This Sundials for Starters appeared in The Compendium in December, 2005
by Robert Kellogg, Ph.D.
This is the start of a regular column to review the basics of Sundials. Of course NASS provides an introductory CD disk on sundials and there is always the classic reference Sundials, Their Theory and Construction by A.E. Waugh.
For this article, let’s consider some basics in buying a sundial for the garden. Or perhpas you want to make one. There are magazine catalogs and websites that offer “fine English dials”. But are they for you? Consider the latitude of an English dial. London is at about 51º north latitude, while most of the populated area of North America is below 45º. Take a look at the gnomon of your potential purchase. The gnomon should be approximately the same angle as you latitude. Here we’ll illustrate a dial (Figure 1) from the Naval Medical Center in Bethesda, Maryland with latitude of approximately 38º.
One of the more interesting news items over the last several months has been the “Manhattan Henge” craze. Neil deGrasse Tyson, director of the Hayden Planetarium in New York, calculated the alignment of the sundown the street corridors of Manhattan (Fig. 1). For New Yorkers, two opportunities for alignment occur. The streets are aligned 28.9o east from North, and the sun sets near this at this azimuth on May 30-31 and July 11-12.
These alignments are just a small part of “shadow planes” where the shadow of the sun aligns with a building wall or other object. The best description of shadow planes comes from the NASS expert, Mac Oglesby and his compatriots William Maddux and Fer deVries in a series of three articles in The Compendium.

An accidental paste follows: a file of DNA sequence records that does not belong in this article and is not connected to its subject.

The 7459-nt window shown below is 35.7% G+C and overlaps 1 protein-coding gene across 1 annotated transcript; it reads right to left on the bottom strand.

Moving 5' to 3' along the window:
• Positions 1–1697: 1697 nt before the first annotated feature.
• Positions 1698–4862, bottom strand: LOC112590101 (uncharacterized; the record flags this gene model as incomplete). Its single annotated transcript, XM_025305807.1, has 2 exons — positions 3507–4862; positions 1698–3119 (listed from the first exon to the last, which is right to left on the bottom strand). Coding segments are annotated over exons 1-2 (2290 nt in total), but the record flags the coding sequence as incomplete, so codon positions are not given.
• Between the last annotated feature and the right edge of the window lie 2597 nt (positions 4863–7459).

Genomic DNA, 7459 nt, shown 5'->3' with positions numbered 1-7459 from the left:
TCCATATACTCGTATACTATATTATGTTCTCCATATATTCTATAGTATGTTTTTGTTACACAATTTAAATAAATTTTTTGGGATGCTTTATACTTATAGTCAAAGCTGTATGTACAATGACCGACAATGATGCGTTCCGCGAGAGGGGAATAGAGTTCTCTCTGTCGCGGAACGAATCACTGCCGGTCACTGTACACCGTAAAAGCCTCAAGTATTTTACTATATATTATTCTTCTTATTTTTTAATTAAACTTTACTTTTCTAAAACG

By Robert L. Kellogg, Ph. D.
Benjamin Banneker, 1731-1806 , is one of the nation's best-known African American inventors. He was born in Maryland and in 1791 played an important part in surveying the newly designed Federal Territory, now called the District of Columbia. In his youth, Banneker was inspired to build his own clock after an acquaintance gave him a watch. He took the watch apart to find out how it worked and made drawings of each component, and based on his drawings, he carved larger versions of the components out of wood and constructed a clock that kept accurate time for more than 50 years. As mathematician, he designed an Almanac that was a rival of Benjamin Franklin’s famous publication.
As astronomer, clockmaker, and mathematician, he was expected to know how to design sundials, although none exist bearing his mark. In an age before pocket calculators, how would Banneker design a sundial? The graphical method is available in modern texts such as Waugh’s 1973 classic “Sundials: Theory and Construction”. Want to lay out a horizontal sundial without sines, cosines, and tangents? Then this “Sundials for Starters” is for you.
From paper sundials to street side sundials, NASS celebrated its annual conference in Burlington, VT. Kate Pond’s “Come Light, Visit Me” sundial, in collaboration with Bill Gottesman, was dedicated at Champlain College. The sundial uses the properties of an equatorial ring, casting the shadows of time upon itself.
Fred Sawyer talked about Antique Hour Lines, showing finally that the lines are amazingly complex, but come very close, but not exactly to the traditional notion of a straight line. André Bouchard discussed Le Gnomoniste, a review of the Quebec sundial society 1993-2010. Roger Bailey gave a short presentation on the solstice points on analemmatic sundials that can be used as sight lines for summer and winter solstice. Roger Bailey gave a detailed talk on the Ibn Al-Shatir Sundial, whose design he studied in detail to produce the Ottoman Garden dial in Missouri.
Bert Willard, the Springfield Telescope makers Historian and Curator described the sundials and sunclocks from James Hartness and Russell Porter. Porter is also know for his leadership in amateur astronomy. Jack Aubert probed into the question of who was first to describe the Equation of Time and the figure “8” analemma. Finding that the first to draw it with reference to a mean time meridian was Grandjean de Fouchy at the Palace de Petit Luxembourg in Paris sometime before 1741.